Issues in Educating Students with Disabilities

By Edward J. Kameenui; David Chard et al. | Go to book overview
took place when necessary. Wong et al. ( 1986) required that students achieve mastery in applying the self-questioning steps and students had to continue doing the exercises (sometimes daily for 2 months) until they achieved mastery. Unfortunately, the other studies cited in this review did not report the level of mastery students achieved in generating questions.
Fitting Things Together
How might the results from these three areas of research fit together? First, the research allows us to articulate a major goal of education: helping students develop well-organized knowledge structures. In well-developed structures, the parts are well organized, the pieces are well connected, and the bonds between the connections are strong.We also know something about how to help students acquire these structures.
1. Present new material in small steps to that the working memory does not become overloaded.
2. Help students develop an organization for the new material.
3. Guide student practice by (a) supporting students during initial practice, and (b) providing for extensive student processing.
4. When teaching higher level tasks, support students by providing them with cognitive strategies.
5. Help students learn to use the cognitive strategies by providing them with procedural prompts and modeling the use of these procedural prompts.
6. Provide for extensive student practice.

SUMMARY

Thirty years ago, particularly with the publication of the first Handbook of Research on Teaching ( Gage, 1963) and the investment of public and private funds into research, we began an extensive program of research and development in education. This chapter is an attempt to highlight some of the major results that have been obtained in the area of instruction, results which have relevance for today's teachers and students.


REFERENCES

Alvermann D. E. ( 1981). "The compensatory effect of graphic organizers on descriptive text". Journal of Educational Research, 75, 44-48.

-217-

Notes for this page

Add a new note
If you are trying to select text to create highlights or citations, remember that you must now click or tap on the first word, and then click or tap on the last word.
One moment ...
Default project is now your active project.
Project items
Notes
Cite this page

Cited page

Style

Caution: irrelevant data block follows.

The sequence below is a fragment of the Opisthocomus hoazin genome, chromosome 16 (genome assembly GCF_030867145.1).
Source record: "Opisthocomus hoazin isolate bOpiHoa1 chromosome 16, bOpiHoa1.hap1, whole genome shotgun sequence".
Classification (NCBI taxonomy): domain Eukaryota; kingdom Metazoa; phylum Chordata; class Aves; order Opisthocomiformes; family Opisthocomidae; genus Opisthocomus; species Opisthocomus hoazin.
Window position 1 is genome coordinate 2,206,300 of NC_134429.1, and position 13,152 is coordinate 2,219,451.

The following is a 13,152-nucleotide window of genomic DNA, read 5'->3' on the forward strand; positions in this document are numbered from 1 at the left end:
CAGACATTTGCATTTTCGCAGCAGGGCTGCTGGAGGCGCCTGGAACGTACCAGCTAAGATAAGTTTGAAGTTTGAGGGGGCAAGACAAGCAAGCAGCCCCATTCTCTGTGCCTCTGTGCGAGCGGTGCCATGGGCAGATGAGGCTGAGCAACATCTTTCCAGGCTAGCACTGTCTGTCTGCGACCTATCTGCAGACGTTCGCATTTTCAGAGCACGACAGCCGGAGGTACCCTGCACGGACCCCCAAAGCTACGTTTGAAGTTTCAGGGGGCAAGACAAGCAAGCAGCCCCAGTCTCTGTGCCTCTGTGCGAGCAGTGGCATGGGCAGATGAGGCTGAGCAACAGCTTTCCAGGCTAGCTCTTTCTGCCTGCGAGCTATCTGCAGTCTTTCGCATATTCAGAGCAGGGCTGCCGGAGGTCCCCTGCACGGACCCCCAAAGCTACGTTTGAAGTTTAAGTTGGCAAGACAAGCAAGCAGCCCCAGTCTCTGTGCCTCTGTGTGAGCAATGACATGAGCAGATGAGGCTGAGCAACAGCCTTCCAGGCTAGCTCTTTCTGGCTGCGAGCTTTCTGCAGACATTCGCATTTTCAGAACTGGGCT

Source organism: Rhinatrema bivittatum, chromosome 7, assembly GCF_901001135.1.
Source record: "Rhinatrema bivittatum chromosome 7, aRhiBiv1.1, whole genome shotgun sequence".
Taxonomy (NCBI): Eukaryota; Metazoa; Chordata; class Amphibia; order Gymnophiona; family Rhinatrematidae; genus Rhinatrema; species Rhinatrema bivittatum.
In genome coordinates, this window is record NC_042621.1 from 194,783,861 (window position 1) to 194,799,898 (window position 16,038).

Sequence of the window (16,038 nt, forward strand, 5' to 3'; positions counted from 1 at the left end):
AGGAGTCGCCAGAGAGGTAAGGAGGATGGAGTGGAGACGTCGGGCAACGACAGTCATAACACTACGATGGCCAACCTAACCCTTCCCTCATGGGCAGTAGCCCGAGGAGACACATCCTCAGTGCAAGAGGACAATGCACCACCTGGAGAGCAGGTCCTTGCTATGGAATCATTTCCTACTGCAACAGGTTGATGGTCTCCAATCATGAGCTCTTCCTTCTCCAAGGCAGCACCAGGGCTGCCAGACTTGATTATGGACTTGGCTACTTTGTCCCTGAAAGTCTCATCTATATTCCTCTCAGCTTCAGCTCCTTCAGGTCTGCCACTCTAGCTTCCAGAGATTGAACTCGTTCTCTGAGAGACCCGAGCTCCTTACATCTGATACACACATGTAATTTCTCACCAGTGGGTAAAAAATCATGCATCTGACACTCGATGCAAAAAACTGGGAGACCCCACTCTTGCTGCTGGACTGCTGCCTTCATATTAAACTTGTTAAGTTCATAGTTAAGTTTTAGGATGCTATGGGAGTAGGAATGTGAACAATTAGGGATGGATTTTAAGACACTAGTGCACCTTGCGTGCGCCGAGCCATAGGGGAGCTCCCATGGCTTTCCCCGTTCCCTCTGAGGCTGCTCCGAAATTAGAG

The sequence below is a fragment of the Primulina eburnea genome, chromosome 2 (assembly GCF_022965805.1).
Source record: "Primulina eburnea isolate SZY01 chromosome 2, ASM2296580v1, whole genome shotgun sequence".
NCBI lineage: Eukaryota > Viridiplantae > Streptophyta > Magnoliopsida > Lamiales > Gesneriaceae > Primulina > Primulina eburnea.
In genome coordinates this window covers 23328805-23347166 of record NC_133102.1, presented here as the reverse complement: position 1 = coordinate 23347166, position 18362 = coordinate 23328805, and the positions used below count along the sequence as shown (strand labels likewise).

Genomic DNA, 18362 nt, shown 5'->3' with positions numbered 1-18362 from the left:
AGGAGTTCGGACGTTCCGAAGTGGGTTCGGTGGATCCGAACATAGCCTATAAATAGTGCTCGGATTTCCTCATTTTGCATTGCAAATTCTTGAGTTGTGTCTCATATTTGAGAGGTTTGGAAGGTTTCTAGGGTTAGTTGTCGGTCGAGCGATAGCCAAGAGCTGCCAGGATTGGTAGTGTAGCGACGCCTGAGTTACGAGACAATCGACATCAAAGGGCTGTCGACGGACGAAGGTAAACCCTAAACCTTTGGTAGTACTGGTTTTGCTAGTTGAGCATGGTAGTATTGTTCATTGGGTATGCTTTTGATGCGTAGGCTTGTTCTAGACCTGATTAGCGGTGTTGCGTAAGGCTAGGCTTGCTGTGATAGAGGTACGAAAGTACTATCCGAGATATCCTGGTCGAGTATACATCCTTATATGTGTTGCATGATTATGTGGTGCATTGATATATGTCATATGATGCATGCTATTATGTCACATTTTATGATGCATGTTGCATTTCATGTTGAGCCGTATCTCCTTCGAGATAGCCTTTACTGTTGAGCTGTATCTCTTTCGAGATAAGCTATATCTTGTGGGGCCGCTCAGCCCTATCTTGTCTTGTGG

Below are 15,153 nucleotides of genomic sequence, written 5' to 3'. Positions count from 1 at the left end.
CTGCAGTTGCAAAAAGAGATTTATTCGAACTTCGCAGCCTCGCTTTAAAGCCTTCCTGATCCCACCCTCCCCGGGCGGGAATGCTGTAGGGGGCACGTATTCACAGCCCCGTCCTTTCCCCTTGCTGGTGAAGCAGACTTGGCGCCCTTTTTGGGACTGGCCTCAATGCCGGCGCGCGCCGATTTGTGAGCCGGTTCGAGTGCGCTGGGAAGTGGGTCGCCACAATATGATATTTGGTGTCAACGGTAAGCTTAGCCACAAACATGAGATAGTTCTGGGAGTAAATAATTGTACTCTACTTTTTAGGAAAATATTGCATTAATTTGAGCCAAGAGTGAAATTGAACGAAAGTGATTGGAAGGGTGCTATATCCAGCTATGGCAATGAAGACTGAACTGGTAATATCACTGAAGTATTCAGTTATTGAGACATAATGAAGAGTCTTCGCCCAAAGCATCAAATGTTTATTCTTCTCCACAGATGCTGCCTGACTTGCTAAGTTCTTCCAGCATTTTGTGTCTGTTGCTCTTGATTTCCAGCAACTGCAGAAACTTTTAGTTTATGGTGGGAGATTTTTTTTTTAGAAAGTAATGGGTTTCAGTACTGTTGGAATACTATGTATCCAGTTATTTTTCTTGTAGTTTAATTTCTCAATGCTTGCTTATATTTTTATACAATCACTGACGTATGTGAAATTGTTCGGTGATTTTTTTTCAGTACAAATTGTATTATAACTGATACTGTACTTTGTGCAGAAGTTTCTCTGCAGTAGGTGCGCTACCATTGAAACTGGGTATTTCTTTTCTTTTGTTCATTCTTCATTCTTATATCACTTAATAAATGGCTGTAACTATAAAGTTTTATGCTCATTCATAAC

Citations are available only to our active members.
Buy instant access to cite pages or passages in MLA 8, MLA 7, APA and Chicago citation styles.

(Einhorn, 1992, p. 25)

(Einhorn 25)

(Einhorn 25)

1. Lois J. Einhorn, Abraham Lincoln, the Orator: Penetrating the Lincoln Legend (Westport, CT: Greenwood Press, 1992), 25, http://www.questia.com/read/27419298.

Note: primary sources have slightly different requirements for citation. Please see these guidelines for more information.

Cited page

Bookmark this page
Issues in Educating Students with Disabilities
Table of contents

Table of contents

Settings

Settings

Typeface
Text size Smaller Larger Reset View mode
Search within

Search within this book

Look up

Look up a word

  • Dictionary
  • Thesaurus
Please submit a word or phrase above.
Print this page

Print this page

Why can't I print more than one page at a time?

Help
Full screen
Items saved from this book
  • Bookmarks
  • Highlights & Notes
  • Citations
/ 409

matching results for page

    Questia reader help

    How to highlight and cite specific passages

    1. Click or tap the first word you want to select.
    2. Click or tap the last word you want to select, and you’ll see everything in between get selected.
    3. You’ll then get a menu of options like creating a highlight or a citation from that passage of text.

    OK, got it!

    Cited passage

    Style
    Citations are available only to our active members.
    Buy instant access to cite pages or passages in MLA 8, MLA 7, APA and Chicago citation styles.

    "Portraying himself as an honest, ordinary person helped Lincoln identify with his audiences." (Einhorn, 1992, p. 25).

    "Portraying himself as an honest, ordinary person helped Lincoln identify with his audiences." (Einhorn 25)

    "Portraying himself as an honest, ordinary person helped Lincoln identify with his audiences." (Einhorn 25)

    "Portraying himself as an honest, ordinary person helped Lincoln identify with his audiences."1

    1. Lois J. Einhorn, Abraham Lincoln, the Orator: Penetrating the Lincoln Legend (Westport, CT: Greenwood Press, 1992), 25, http://www.questia.com/read/27419298.

    Cited passage

    Thanks for trying Questia!

    Please continue trying out our research tools, but please note, full functionality is available only to our active members.

    Your work will be lost once you leave this Web page.

    Buy instant access to save your work.

    Already a member? Log in now.

    Search by... Author
    Show... All Results Primary Sources Peer-reviewed

    Oops!

    An unknown error has occurred. Please click the button below to reload the page. If the problem persists, please try again in a little while.